The hard conversation: how to give constructive criticism to employees

By Charles Watson, Workforce Guardian

Criticism can be difficult to give.

Over the years of advising businesses one of the most difficult things to undertake is holding a meeting with a worker to discuss poor performance. Harder still is holding a ‘show cause’ meeting that is likely to result in the termination of a worker’s employment. Giving bad news of any kind to a worker is never easy, confrontations of any sort are always difficult.

However, when it must be done in the workplace there are several suggestions I would put to you that make it easier on yourself and your worker. Like any undertaking, keeping it simple is the best approach. While simple does not necessarily mean easy, preparation is the key. You’re going to feel bad doing this, but you must get it done.

Step one – background

Ask yourself a few questions before you go ahead. Are you sure the worker is underperforming? Do you have evidence or is it just an opinion? Have you given the worker the support and resources they need to perform? Underperformance can be caused by a failure to prepare workers for success.

Step two – purpose

Be clear on what you want from the conversation. Is this a formal procedure that will likely result in a warning or just giving the worker a ‘heads up’ that they are struggling? Is it coming up with solutions or asking why the worker should not be terminated?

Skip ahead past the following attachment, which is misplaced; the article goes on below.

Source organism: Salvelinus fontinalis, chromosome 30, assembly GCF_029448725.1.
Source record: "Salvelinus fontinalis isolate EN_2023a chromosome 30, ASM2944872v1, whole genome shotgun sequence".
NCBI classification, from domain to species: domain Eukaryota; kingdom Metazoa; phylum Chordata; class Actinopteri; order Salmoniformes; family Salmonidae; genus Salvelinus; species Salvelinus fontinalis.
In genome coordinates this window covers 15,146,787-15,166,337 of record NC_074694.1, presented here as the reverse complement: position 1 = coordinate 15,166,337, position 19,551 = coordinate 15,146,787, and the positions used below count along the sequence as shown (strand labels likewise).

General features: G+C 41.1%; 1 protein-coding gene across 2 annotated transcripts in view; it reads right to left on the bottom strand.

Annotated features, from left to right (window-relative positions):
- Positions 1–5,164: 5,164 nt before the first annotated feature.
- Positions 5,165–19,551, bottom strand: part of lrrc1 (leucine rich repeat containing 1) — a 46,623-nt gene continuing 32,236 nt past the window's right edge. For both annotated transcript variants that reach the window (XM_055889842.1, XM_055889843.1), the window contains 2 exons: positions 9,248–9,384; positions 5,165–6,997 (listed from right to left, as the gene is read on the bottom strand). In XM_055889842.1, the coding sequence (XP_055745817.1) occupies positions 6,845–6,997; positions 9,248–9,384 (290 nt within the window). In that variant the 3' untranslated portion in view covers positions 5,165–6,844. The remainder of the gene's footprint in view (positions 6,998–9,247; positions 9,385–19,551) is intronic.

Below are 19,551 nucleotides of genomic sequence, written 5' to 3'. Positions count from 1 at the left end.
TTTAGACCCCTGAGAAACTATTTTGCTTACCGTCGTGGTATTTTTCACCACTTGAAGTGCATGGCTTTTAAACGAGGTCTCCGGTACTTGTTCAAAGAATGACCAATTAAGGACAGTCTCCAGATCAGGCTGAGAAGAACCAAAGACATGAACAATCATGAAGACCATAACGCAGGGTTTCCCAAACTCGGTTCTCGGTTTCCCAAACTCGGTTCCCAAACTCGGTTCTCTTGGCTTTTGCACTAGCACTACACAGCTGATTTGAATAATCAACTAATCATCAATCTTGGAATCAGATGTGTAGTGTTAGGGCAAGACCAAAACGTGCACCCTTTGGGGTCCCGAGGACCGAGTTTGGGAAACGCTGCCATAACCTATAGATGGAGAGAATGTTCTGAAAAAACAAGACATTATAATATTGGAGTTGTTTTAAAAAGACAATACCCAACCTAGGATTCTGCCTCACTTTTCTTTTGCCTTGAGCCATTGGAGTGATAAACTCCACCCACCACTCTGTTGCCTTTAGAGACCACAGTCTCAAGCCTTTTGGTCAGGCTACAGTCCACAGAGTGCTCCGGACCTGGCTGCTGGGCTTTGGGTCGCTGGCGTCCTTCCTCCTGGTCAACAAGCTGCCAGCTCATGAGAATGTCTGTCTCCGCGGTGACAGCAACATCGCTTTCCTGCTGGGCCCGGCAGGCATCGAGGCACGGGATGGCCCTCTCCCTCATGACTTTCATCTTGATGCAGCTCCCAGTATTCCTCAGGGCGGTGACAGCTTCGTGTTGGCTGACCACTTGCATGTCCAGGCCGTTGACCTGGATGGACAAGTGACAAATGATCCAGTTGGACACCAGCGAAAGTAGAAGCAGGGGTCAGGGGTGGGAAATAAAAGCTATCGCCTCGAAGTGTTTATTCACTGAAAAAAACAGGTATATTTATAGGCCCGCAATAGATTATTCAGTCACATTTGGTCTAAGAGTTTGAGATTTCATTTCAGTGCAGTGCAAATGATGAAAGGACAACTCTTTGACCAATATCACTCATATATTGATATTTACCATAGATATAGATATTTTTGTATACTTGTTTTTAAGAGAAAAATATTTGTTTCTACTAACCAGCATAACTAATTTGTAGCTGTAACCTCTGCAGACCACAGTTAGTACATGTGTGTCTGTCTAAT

Step three – prepare yourself

Go for a walk beforehand and clear your head. Brain experts hold the view that a bit of exercise before applying the grey matter is the way to go. Don’t enter such a meeting with unnecessary anxiety or anger. Stay positive throughout the meeting and remember it is unlikely the worker is completely oblivious that such a meeting was on its way.

Step four – clarity

Start with a clear message that the worker is not performing to the standard expected. Simply state what they are underperforming at and what is the expected standard. Leave extraneous elements out but refer to the evidence where necessary.

Step five – choreograph

Define the specific actions the worker is required to undertake to improve and a timeline for improvement. Thank the worker and let them know you want them to succeed. Don’t rush it, but realistically this step and the previous one should be able to be covered in under twenty minutes.

Step six – record keeping

Write notes of the meeting in case you must refer to them later. Confirm the meeting purpose and outcome in writing and give a copy of the letter to the worker.

Step seven – at the end of the day it is night time

Now go and have a cup of tea.  If the meeting didn’t go exactly as planned or you feel anxious afterwards, don’t beat yourself up. Remember, if you were to get too comfortable doing this sort of thing then you’re at risk of becoming a workplace psychopath which is another species you don’t want in your business.

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